More on the radio
  • This story was produced in partnership with KALW 91.7 FM. Tune in to KALW s Crosscurrents at 5 p.m. Nov. 29 to hear sounds from the battle against invasive aquatic species.
CROCKETT -- Twenty feet below the water line, in the ballast of a cargo ship unloading raw sugar at the C&H factory, scientists are testing a high-tech weapon in the fight against invasive aquatic species.

A special ballast water treatment system is purifying the water that whooshes through a pump from the Carquinez Strait into the Moku Pahu, a double-hull bulk carrier that ferries raw sugar from Hawaii to California.

The ballast water balances the ship as the system removes organisms thinner than the width of a hair. If the treatment system performs as expected, it will join a handful of emerging technologies that represent the shipping industry's best hope for meeting a state deadline to remove exotic species from ballast water discharge -- or face stiff penalties.

The shipping industry brings 8.4 million metric tons of cargo into California each year, but vessels also unload unwelcome stowaways: exotic species that catch a ride in the ballast water that ships pick up at sea. Local scientists say more of these species have invaded the bay-Delta estuary than anywhere else in the world -- and some are very destructive.

"An invasive species, once it's established, and once it starts to reproduce, it's there forever," said Maurya Falkner, head of the State Lands Commission's Marine Invasive Species Program. The commission has spent more than $400,000 since 2006 to find technological solutions to the ballast discharge problem -- including the system installed on the Moku Pahu by Boston-based Ecochlor.


Advertisement

California recently set the nation's strictest standards for discharge of ballast water from newly constructed ships, standards that would prohibit even the smallest organisms from escaping into coastal or inland waters.

It would affect ships built after 2012, which won't be delivered until 2014 at the earliest, and existing ships don't have to comply with the law until 2020. About 700 ships discharge ballast water in California each year, and 5 percent of the fleet is replaced each year.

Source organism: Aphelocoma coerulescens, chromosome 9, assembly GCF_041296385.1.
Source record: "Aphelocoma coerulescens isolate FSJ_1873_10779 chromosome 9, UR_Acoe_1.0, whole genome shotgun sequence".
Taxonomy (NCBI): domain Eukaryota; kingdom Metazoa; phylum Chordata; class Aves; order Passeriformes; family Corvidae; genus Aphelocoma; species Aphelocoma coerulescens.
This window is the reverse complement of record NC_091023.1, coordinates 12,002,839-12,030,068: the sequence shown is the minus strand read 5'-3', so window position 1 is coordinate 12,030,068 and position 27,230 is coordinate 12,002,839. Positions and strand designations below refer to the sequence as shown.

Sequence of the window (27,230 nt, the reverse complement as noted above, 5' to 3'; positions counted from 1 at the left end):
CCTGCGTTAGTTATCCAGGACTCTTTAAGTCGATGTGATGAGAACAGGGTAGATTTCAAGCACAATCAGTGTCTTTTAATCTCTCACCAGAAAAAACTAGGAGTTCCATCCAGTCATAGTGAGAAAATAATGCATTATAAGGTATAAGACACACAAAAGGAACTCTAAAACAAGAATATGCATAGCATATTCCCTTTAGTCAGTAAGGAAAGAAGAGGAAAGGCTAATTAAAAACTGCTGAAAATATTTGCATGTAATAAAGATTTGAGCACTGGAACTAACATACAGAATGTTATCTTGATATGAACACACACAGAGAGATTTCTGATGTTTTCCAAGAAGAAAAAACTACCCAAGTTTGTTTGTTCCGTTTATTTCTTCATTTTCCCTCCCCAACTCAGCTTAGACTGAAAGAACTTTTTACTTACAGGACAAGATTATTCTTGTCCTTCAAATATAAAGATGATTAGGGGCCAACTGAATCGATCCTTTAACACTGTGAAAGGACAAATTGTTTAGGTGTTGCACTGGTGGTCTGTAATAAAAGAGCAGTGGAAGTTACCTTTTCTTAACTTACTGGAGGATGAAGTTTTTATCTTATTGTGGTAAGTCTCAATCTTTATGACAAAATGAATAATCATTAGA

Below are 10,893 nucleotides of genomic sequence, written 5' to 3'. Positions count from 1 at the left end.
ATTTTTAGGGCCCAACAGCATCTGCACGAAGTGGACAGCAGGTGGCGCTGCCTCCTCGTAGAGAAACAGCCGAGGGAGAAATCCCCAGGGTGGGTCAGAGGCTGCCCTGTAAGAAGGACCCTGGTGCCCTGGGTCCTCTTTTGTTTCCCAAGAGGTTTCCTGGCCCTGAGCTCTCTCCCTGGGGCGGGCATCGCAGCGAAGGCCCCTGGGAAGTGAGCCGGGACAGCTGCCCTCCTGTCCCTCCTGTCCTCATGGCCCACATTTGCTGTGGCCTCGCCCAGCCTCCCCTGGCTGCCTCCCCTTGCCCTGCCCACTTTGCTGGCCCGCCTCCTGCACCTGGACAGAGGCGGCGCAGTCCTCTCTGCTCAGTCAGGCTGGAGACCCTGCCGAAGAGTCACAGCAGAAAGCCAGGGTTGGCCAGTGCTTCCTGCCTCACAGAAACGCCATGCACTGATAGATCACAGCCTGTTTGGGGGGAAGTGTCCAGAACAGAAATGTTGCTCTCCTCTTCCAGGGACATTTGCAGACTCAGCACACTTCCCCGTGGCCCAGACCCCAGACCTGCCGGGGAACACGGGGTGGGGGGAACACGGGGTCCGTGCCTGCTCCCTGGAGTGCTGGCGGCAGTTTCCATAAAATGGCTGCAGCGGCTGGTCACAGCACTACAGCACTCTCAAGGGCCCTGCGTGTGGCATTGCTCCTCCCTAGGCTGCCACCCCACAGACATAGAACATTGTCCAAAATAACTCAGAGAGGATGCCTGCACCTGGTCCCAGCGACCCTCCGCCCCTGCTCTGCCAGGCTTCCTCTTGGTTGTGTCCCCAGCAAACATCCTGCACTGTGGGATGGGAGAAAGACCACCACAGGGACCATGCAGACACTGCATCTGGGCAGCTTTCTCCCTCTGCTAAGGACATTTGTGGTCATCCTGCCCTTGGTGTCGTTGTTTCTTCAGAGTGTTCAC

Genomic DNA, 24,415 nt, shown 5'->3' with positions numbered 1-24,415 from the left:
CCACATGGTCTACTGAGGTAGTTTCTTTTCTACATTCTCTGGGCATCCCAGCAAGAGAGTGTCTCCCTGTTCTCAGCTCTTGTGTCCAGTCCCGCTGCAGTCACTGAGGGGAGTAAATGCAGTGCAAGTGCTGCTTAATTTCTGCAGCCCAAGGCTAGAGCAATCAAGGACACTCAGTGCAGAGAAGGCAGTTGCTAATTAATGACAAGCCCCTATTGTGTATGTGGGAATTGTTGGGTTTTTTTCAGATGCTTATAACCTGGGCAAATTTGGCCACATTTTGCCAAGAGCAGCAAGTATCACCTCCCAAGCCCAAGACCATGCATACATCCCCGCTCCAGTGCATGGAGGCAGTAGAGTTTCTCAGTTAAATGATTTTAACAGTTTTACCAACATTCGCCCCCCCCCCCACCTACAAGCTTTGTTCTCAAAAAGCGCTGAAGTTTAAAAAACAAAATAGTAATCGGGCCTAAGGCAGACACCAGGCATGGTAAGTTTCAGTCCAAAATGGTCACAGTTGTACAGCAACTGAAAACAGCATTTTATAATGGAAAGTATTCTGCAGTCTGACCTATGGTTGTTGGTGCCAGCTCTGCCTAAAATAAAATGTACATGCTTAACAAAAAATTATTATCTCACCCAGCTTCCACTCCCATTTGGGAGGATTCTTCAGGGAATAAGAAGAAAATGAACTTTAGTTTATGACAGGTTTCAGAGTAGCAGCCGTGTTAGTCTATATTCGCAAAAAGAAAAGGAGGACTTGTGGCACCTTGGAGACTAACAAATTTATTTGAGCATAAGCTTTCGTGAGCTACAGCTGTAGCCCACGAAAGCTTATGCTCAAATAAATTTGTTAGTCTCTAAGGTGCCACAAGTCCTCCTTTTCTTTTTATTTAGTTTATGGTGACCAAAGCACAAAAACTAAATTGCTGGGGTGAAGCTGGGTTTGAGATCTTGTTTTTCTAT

Despite a lengthy phase-in, the push to achieve such a high standard is making those in the shipping industry nervous. This summer, the shippers seized on a review of 46 ballast water treatment systems that concluded none can achieve the state standard 100 percent of the time, although at least eight systems have demonstrated the "potential" to comply.

The report also predicts that in a year and a half, the technology will be ready to move forward without delay.

Still, industry representatives used the report to press for an extension.

"Our disagreement is that there's no guarantee that these systems can consistently meet California standards," said John Berge, vice president of the Pacific Merchant Shipping Association. "If it doesn't, we're kind of stuck in a noncompliant situation with no remedy."

State officials maintain that it would be a huge mistake to build in more delays with so many promising technologies. Ballast water discharge remains essentially unregulated in California and across the U.S., but that's beginning to change.

Cargo ships and cruise liners take on millions of gallons of water to balance their loads during transocean crossings; they then discharge the water at ports of call. California requires ships to exchange their ballast water in the middle of the ocean, where fewer organisms live.

But, officials acknowledge, the process filters out only some species, and a multitude of microscopic sea life inhabits the ballast tanks. Discharged in coastal waters or the Sacramento-San Joaquin River Delta, they have the power of a colonizing force, invading the habitat and co-opting the food sources native species depend on.

Some invasive species have had dramatic effects on the San Francisco Bay. The Asian clam has caused the collapse of some local commercial fisheries by consuming the phytoplankton the fish need for their food. And scientists recently made the connection between the Japanese bubble snail and swimmer's itch, a rash similar to poison oak that has affected children at Crown Beach in Alameda since 2005.

Ballast water can also transport cholera around the world.

"It's very likely that the number of exotics that we haven't caught is probably in the ballpark, if not larger, than the number that we have caught," said Andrew Cohen, director of the Center for Research on Aquatic Bioinvasions.

The Bay Area has made impressive strides in the past few decades to counteract pollution sources, but the invasive species problem keeps growing.

Cohen counted 234 non-native species in the bay as of 1995, but, he says, that number could easily surpass 300 species now -- without even counting viruses and bacteria.

None of those species would have a chance if subjected to Ecochlor's ballast water purification system, says Tom Perlich, the company's founder and president. Ecochlor uses chlorine dioxide to kill exotic organisms, and it has been field-tested on the Moku Pahu since 2007.

Despite its name, chlorine dioxide is chlorine-free. It's an unstable compound that disinfects the water and then dissolves into a harmless gas within hours.

Other systems use ultraviolet light similar to advanced wastewater treatment, chemicals or onshore filters to clean the water.

Results from tests in the summer confirm that the Ecochlor system has the ability to meet California's restrictive standards, Perlich said.

"Many ship owners are interested in the technology -- we just have to get our approvals behind us and then we're going to be cranking up the production."

This story was produced in partnership with KALW 91.7 FM. Tune in to KALW's Crosscurrents today at 5 p.m. to hear sounds from the battle against invasive aquatic species.

Contact Julia Scott at 650-348-4340.